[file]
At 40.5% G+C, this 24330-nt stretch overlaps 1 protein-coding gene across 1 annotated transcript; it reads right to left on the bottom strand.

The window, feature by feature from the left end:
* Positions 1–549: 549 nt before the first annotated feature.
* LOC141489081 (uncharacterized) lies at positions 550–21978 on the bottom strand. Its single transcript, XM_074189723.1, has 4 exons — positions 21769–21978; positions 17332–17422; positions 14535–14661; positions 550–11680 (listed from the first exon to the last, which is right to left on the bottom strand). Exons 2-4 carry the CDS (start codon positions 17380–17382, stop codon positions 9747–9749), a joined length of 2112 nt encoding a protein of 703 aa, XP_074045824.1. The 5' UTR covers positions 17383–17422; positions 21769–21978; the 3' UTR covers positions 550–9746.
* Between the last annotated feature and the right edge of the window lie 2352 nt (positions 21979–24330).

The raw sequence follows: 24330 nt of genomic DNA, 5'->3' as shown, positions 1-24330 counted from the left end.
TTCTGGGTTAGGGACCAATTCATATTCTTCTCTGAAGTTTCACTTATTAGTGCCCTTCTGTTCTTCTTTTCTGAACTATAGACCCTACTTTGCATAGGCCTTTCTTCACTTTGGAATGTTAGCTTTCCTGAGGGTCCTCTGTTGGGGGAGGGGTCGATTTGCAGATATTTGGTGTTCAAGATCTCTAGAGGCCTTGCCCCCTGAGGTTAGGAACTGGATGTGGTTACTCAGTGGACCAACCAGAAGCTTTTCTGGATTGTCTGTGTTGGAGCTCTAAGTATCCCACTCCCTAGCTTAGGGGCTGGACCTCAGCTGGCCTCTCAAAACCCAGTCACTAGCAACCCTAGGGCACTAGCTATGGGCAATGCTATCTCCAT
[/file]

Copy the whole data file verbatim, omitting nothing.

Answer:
At 40.5% G+C, this 24330-nt stretch overlaps 1 protein-coding gene across 1 annotated transcript; it reads right to left on the bottom strand.

The window, feature by feature from the left end:
* Positions 1–549: 549 nt before the first annotated feature.
* LOC141489081 (uncharacterized) lies at positions 550–21978 on the bottom strand. Its single transcript, XM_074189723.1, has 4 exons — positions 21769–21978; positions 17332–17422; positions 14535–14661; positions 550–11680 (listed from the first exon to the last, which is right to left on the bottom strand). Exons 2-4 carry the CDS (start codon positions 17380–17382, stop codon positions 9747–9749), a joined length of 2112 nt encoding a protein of 703 aa, XP_074045824.1. The 5' UTR covers positions 17383–17422; positions 21769–21978; the 3' UTR covers positions 550–9746.
* Between the last annotated feature and the right edge of the window lie 2352 nt (positions 21979–24330).

The raw sequence follows: 24330 nt of genomic DNA, 5'->3' as shown, positions 1-24330 counted from the left end.
TTCTGGGTTAGGGACCAATTCATATTCTTCTCTGAAGTTTCACTTATTAGTGCCCTTCTGTTCTTCTTTTCTGAACTATAGACCCTACTTTGCATAGGCCTTTCTTCACTTTGGAATGTTAGCTTTCCTGAGGGTCCTCTGTTGGGGGAGGGGTCGATTTGCAGATATTTGGTGTTCAAGATCTCTAGAGGCCTTGCCCCCTGAGGTTAGGAACTGGATGTGGTTACTCAGTGGACCAACCAGAAGCTTTTCTGGATTGTCTGTGTTGGAGCTCTAAGTATCCCACTCCCTAGCTTAGGGGCTGGACCTCAGCTGGCCTCTCAAAACCCAGTCACTAGCAACCCTAGGGCACTAGCTATGGGCAATGCTATCTCCAT